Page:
Americans can all play a role in the fight against cancer. Every day, progress is made against cancer through innovative research, the dedication of scientists and the bravery of the more than 14 …
Americans can all play a role in the fight against cancer. Every day, progress is made against cancer through innovative research, the dedication of scientists and the bravery of the more than 14 million Americans living with the disease.
To celebrate these individuals, Stand Up To Cancer (SU2C) and Genentech recently announced their latest collaboration, "Be The BreakthroughTM." Since everyone has a role in the fight against cancer, the program aims to raise awareness about the important role regular screenings and clinical trial participation play in fighting cancer.
Clinical trials are the main way new medicines for cancer are evaluated and approved for use. However, there are many misconceptions about clinical trials that impact participation, which can delay new medicines becoming available.
Myths & facts
Myth: Clinical trials are for people with no other options
Fact: Clinical trials are crucial to further our understanding of cancer and may be an option at any point after diagnosis. While 20 percent of those diagnosed with cancer are eligible for clinical trials, only 3 percent of these individuals join clinical studies.2 Additionally, about one-fifth of all clinical trials fail to enroll the minimum number of people needed to complete the study. This results in wasted resources and missed opportunities for patients to participate in clinical trials that may help advance progress in the fight against cancer.3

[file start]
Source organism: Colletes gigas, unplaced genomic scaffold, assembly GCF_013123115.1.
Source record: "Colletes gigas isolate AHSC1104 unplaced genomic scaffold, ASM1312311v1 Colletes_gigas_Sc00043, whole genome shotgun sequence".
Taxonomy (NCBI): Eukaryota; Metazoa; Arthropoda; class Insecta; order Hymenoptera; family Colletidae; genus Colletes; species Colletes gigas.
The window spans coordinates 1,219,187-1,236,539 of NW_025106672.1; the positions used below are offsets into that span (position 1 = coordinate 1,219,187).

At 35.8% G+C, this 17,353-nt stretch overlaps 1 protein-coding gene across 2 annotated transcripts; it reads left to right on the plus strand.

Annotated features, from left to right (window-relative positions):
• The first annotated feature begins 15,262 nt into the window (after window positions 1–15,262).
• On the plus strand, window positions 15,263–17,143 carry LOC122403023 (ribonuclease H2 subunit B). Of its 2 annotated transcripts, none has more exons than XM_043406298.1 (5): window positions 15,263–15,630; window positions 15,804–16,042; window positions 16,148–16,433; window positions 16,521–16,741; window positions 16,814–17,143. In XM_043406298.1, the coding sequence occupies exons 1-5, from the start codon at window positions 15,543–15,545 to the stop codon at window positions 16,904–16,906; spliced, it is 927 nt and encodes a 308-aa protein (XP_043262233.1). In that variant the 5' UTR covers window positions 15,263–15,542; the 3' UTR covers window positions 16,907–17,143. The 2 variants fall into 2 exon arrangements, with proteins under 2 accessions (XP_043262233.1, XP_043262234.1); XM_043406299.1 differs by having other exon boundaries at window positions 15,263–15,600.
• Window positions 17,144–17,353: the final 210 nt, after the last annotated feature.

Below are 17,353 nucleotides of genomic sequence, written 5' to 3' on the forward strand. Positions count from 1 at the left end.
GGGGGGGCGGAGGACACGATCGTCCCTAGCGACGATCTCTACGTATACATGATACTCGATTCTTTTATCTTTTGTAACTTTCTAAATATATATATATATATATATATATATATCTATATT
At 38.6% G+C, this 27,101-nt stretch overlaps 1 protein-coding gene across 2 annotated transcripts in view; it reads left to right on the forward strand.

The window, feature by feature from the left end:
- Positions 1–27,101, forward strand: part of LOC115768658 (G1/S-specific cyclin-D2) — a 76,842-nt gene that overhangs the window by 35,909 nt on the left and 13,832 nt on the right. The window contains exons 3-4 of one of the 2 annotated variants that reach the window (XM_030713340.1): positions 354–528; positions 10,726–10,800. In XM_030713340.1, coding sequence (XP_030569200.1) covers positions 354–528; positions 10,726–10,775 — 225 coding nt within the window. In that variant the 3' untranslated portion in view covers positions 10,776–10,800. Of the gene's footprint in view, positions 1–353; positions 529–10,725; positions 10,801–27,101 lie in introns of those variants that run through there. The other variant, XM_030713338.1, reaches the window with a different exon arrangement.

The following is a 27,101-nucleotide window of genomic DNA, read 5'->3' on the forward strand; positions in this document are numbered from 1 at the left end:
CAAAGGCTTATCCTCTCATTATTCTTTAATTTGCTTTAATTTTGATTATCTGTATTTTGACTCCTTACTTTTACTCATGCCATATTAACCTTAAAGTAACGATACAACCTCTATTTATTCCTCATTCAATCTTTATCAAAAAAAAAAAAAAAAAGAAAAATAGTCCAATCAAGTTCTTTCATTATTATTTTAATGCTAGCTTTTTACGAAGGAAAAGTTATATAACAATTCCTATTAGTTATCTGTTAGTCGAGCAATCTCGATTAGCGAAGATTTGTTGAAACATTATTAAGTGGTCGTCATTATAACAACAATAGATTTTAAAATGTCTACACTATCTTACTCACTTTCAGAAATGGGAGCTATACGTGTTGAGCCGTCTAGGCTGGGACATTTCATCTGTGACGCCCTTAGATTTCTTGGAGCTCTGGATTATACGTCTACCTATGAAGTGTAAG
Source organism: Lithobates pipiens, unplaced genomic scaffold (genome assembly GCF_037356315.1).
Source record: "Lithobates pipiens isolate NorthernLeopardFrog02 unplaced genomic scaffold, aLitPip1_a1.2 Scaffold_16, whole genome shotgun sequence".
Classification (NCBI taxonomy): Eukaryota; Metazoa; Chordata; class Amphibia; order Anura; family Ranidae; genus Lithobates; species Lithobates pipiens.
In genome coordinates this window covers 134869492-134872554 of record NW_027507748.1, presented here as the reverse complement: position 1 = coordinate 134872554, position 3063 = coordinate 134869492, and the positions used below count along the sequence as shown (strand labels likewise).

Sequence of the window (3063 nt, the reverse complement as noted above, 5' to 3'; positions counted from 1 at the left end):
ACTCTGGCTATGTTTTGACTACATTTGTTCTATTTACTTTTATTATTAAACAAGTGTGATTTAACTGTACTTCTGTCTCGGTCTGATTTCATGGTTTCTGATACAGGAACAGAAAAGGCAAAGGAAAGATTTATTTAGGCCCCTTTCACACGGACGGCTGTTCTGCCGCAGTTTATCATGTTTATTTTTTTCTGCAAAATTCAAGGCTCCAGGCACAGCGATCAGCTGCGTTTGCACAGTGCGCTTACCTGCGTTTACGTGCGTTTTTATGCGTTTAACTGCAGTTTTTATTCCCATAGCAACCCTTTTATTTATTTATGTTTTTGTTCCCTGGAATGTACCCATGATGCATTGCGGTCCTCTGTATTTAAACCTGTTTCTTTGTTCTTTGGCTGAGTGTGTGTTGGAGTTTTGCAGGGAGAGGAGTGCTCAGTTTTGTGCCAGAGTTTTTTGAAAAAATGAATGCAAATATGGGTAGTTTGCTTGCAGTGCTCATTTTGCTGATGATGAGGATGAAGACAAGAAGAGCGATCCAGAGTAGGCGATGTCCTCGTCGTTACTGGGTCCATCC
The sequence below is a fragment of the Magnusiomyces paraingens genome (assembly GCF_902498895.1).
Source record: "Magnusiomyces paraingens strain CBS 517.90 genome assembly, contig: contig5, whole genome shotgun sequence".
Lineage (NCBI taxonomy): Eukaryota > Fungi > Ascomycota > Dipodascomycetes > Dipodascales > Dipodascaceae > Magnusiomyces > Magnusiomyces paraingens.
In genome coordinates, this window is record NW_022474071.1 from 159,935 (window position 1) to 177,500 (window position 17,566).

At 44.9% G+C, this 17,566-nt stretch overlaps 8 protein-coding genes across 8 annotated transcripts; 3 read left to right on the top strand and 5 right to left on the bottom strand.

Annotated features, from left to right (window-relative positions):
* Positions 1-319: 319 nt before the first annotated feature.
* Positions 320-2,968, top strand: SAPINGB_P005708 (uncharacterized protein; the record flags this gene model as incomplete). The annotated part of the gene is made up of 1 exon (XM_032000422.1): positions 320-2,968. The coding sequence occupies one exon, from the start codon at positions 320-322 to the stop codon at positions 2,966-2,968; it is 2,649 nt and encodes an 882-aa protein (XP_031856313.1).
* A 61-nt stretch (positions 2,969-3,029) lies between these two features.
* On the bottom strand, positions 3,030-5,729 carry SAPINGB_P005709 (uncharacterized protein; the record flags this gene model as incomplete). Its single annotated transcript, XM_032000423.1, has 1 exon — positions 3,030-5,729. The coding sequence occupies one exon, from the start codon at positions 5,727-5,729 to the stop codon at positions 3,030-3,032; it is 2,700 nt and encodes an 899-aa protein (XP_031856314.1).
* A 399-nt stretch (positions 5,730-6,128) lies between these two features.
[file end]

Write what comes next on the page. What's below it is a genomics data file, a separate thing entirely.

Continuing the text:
Myth: Participants of clinical trials are being "experimented"
Fact: Clinical trials are developed with high medical and ethical standards, and participants are treated with care. Studies also offer the opportunity for people with cancer to receive investigational medicines or procedures that experts think might improve the standard treatment of certain cancers.
Myth: By participating in a clinical trial, my private information can become public
Fact: In nearly all clinical trials, patients are identified by codes so that their privacy is protected throughout. While general results of the trial may become public, a person's identity would not be disclosed without permission.
Myth: Clinical trial costs aren't covered by health insurance
Fact: Insurance companies and the study sponsor cover many costs, and financial support may be available to help with other expenses. People diagnosed with cancer should talk to their doctors to understand what costs they may be responsible for, and discuss what financial resources are available for them.
Myth: Finding a clinical trial is difficult
Fact: It doesn't have to be. ClinicalTrials.gov is a website provided by the National Institutes of Health that people can review with their doctors to help find a study that might be right for them.
Genentech, in partnership with the American Cancer Society, launched About Clinical Trials (ACT) to help people learn about and access resources about clinical trials. The website offers guidance for people with cancer on discussing this option with their doctors and loved ones, perspectives from experts in the medical community, as well as stories from people who have participated in previous studies.
ACT also has a free and confidential Clinical Trials Matching Service. ACT specialists are available at 1-877-970-7848 with more information to help patients, their families and health care workers find cancer clinical trials most appropriate for a patient's medical and personal situation.